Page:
Book fills void in WWII history
Paul Goebel has filled a void in the history of World War II, telling the story of his father’s experience with a small book titled “The 224th Anti-Aircraft Artillery Searchlight Battalion.”
Goebel and his wife, Beni, raised their family in Ozawkie and now reside in Lawrence. His father, Pete Goebel, resided in Valley Falls from 1997 until 2005.
The 224th was activated at Fort Bliss, Texas, in 1943 and the book tells its story from the training in the states to their service in New Guinea and the Philippine Islands.
Many of the men of the battalion, like his father, are gone now. This unit history tells their story from the records and memories of its members.
Official Army sources and pictures from archives and private albums show some of what the men saw and experienced.
“The book came about as the end result of my interest in and research on my dad’s Army unit. The book tells the unit’s story in words written by anonymous sources found in the National Archives and in a newsletter created for a battalion reunion,” the Goebel said.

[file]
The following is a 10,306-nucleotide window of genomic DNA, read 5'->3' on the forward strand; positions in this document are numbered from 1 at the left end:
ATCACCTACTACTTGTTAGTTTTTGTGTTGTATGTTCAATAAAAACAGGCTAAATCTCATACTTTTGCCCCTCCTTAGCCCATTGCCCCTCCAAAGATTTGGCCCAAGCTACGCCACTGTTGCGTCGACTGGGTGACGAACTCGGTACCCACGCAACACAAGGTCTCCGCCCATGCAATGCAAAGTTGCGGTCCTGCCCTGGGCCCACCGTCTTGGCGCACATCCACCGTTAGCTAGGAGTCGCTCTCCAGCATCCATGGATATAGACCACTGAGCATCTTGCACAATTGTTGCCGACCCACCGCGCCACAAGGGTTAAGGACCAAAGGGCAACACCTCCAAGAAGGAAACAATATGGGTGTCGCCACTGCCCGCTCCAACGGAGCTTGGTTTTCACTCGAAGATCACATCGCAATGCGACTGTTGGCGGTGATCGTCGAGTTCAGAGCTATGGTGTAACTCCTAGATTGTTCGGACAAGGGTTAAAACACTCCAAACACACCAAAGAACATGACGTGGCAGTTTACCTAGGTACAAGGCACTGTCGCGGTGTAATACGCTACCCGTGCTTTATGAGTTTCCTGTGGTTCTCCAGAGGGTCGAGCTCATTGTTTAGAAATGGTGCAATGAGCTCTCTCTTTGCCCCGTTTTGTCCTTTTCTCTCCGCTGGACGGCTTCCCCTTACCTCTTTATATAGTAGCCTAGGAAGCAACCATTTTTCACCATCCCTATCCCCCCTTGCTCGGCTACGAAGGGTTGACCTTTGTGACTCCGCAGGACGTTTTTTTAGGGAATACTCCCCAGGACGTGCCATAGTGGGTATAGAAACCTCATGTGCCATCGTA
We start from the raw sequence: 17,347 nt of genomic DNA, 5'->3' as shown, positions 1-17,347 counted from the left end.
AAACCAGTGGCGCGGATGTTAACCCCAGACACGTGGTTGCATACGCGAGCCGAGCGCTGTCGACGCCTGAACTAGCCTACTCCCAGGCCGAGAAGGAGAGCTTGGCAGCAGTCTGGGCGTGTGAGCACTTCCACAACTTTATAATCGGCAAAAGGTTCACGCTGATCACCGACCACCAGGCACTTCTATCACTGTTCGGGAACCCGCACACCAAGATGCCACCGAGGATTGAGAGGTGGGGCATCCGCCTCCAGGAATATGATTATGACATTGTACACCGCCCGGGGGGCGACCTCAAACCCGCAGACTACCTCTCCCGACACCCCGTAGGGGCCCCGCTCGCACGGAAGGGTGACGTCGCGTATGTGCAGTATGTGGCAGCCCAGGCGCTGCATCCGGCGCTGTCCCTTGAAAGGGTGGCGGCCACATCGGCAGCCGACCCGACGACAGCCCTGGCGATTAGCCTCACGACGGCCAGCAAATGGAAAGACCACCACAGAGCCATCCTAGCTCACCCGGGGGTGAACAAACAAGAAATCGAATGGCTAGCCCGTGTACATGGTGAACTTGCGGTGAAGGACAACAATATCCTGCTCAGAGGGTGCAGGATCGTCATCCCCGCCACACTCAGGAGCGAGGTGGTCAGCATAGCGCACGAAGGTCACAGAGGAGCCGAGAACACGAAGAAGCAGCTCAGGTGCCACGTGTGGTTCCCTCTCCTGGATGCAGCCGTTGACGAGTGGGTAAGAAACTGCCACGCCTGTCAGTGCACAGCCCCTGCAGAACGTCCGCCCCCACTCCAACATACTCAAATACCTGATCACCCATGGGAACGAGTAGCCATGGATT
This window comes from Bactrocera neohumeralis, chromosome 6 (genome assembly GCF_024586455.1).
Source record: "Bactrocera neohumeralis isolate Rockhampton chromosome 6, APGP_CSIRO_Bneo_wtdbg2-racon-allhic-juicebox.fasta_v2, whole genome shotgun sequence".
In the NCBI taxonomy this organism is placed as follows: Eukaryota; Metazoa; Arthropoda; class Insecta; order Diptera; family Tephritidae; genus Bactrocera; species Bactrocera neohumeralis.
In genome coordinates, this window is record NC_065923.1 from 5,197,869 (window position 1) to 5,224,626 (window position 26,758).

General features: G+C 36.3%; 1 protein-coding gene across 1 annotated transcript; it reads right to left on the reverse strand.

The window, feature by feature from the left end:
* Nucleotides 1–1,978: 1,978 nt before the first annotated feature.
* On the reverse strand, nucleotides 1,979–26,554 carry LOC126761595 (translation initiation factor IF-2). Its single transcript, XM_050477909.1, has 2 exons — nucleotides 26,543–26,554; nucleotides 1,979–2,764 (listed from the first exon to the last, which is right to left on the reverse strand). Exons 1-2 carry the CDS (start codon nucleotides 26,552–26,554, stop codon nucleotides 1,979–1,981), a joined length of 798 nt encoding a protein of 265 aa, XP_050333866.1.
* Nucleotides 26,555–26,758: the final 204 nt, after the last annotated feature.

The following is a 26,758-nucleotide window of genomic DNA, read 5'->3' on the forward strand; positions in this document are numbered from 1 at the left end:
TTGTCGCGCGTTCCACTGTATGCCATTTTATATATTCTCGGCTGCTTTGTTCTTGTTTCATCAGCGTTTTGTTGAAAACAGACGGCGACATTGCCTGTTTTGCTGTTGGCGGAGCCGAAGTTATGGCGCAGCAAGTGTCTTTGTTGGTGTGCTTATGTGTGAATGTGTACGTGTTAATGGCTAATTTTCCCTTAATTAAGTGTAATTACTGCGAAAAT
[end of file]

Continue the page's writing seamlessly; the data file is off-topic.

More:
“The heart of the story is really the rosters. These are the names of the men that served in the 224th in the Southwest Pacific, first on New Guinea and then the Philippines. My intent when writing the book was to get the battalion’s story entered into the pantheon of all the other men and units that served during World War II,” he said.
The story closes with “From War to Peace” with one soldier writing, “We’ll see you on the main streets, in the churches, on the highways, the ball parks, the bowling alleys . . . from the four corners of America. Our paths shall cross again.”
After the war Pete Goebel worked in farming and ranching near Winona and in 1956 moved to Kansas City for industrial work. He worked as a clerk in the Postal Service a few years later and retired from that in 1979.
Those interested in the book can contact the author at firstname.lastname@example.org.
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